Myanmar: The state, community and the environment

Monique Skidmore
Trevor Wilson
Copyright Date: 2007
Published by: ANU Press
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  • Book Info
    Book Description:

    Despite deteriorating economic and developmental conditions, worsening environmental problems, and troubles arising from the unresolved status of its ethnic minorities, Myanmar seems no closer to a political resolution. Myanmar's economy continues to stagnate, with severe implications for its people. Low levels of international assistance have exacerbated the situation. Myanmar—the state, community and the environment examines the missed opportunities by government and opposition groups to find a way out of the political impasse and improve the standard of living of the people of Myanmar. This collection provides insights into the country's economic development, in particular the vital rice-marketing sector and the attempts to expand existing industrial zones. It focuses, for the first time, on Myanmar's environmental governance with in-depth case studies, and on the increasing need for effective environmental protection and sustainability.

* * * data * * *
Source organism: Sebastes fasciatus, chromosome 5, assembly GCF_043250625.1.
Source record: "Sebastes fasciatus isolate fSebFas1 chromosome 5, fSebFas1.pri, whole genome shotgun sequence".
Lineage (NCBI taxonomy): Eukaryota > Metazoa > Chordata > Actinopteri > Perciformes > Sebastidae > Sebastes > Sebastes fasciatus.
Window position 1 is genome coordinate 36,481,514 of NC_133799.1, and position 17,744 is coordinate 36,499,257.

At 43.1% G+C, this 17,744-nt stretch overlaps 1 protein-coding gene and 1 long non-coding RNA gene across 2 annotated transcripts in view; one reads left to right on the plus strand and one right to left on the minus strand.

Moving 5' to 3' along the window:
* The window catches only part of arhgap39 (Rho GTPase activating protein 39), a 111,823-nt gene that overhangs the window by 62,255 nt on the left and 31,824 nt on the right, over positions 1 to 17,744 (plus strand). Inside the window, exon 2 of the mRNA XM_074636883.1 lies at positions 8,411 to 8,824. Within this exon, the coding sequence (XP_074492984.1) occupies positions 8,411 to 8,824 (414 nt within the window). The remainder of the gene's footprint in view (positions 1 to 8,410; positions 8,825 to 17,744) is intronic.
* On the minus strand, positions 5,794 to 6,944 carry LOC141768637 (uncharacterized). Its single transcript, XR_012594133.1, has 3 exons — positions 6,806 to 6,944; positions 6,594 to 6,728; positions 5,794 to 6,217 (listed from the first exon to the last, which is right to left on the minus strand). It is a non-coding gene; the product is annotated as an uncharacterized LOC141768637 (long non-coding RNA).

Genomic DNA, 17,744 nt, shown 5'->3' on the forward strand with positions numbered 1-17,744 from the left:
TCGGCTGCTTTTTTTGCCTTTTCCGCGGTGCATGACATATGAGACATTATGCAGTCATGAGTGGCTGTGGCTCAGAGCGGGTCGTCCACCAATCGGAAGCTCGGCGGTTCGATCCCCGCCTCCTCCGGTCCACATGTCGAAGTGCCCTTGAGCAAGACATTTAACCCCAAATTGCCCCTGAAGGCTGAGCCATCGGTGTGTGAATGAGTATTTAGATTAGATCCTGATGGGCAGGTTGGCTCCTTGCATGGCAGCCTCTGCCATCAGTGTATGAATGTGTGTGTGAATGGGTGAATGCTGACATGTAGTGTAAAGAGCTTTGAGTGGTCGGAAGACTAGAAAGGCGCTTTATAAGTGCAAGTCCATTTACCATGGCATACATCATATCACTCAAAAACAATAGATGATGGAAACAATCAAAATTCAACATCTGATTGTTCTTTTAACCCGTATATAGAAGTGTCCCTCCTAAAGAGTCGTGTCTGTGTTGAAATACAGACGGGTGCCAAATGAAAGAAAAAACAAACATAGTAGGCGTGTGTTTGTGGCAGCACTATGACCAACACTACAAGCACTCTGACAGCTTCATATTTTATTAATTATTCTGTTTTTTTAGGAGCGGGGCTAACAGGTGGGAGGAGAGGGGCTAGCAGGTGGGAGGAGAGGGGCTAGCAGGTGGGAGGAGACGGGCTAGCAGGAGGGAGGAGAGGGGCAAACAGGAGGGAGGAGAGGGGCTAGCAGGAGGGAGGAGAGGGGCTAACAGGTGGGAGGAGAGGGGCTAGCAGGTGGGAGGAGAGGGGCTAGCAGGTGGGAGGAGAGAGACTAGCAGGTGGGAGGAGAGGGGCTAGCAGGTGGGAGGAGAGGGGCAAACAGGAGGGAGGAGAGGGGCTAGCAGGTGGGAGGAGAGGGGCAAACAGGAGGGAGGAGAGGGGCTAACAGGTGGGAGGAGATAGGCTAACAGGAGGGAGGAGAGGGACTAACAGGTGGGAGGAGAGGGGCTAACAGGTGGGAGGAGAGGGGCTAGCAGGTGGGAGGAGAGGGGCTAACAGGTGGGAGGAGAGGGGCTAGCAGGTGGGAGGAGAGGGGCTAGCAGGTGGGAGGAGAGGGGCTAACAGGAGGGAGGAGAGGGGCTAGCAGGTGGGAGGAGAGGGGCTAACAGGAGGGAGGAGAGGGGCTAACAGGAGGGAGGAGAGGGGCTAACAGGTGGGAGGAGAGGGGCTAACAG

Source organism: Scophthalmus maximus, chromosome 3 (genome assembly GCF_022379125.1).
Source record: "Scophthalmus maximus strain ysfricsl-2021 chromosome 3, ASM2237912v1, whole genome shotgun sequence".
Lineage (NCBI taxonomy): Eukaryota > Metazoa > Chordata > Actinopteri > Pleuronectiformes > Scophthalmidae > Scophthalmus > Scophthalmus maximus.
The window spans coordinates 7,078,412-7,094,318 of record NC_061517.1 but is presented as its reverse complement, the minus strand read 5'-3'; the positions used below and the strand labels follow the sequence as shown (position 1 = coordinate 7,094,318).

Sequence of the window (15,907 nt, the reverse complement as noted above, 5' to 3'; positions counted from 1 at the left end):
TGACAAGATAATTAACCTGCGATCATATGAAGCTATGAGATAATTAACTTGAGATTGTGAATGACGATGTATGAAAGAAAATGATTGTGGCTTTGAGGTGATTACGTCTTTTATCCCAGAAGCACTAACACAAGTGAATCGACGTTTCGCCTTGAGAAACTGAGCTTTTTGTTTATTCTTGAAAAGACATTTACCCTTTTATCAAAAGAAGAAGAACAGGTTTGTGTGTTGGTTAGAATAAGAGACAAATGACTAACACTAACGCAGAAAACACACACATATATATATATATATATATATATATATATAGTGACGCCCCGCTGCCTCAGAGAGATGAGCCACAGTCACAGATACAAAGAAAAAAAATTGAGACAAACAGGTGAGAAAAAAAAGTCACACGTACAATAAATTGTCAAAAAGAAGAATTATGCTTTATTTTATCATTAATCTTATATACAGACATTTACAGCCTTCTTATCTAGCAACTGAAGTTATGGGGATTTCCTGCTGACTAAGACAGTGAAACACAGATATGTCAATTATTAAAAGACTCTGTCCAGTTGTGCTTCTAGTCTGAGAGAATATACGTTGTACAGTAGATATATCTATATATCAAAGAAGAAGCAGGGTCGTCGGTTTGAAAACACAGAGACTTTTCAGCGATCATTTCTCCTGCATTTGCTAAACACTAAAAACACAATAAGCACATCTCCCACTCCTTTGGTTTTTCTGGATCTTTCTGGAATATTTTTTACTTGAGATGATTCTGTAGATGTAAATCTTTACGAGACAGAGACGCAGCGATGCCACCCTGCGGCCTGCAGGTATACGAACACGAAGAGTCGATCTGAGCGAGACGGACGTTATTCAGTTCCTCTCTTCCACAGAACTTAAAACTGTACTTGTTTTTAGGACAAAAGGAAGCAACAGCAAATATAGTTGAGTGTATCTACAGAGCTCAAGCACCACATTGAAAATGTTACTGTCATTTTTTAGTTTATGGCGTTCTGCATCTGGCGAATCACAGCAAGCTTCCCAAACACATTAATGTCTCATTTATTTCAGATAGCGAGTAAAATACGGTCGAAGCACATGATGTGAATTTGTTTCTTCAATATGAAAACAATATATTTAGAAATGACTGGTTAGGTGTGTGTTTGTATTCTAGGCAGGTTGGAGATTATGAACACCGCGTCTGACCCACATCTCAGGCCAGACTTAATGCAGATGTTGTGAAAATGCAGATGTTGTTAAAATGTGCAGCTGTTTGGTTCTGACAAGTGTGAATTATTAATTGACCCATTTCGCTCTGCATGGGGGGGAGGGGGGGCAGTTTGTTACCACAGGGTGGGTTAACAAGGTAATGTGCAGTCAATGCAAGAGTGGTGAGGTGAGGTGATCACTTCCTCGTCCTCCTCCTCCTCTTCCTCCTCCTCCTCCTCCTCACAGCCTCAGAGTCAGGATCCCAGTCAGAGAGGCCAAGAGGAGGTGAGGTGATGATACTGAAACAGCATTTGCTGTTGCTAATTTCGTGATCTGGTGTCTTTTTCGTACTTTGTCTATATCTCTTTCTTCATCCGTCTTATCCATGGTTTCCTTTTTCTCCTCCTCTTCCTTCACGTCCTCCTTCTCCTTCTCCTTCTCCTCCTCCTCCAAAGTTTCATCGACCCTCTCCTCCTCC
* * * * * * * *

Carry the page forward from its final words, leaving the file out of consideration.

eISBN: 978-1-921313-37-0
    Subjects: Business

Table of Contents

  1. Front Matter
    (pp. i-iv)
  2. Table of Contents
    (pp. v-vi)
  3. Tables
    (pp. vi-vii)
  4. Figures
    (pp. vii-vii)
  5. Maps
    (pp. vii-vii)
  6. Abbreviations
    (pp. viii-x)
  7. Contributors
    (pp. xi-xv)
  8. Editors’ note
    (pp. xvi-xvi)
  9. Introduction
    (pp. xvii-xx)
    Monique Skidmore and Trevor Wilson

    In the early years of the millennium, Burma/Myanmar endured several major crises that only aggravated the overall stress and the trying circumstances in which the country and the people found themselves. First, a banking crisis in 2002–03 brought the cash economy close to the point of collapse, from which it has still not fully recovered. Second, in May 2003 there was a serious political challenge to the military regime by the leader of the democratic opposition, Aung San Suu Kyi, to which the regime responded with characteristic ruthlessness in what has become known as the Depayin Massacre. Third, in...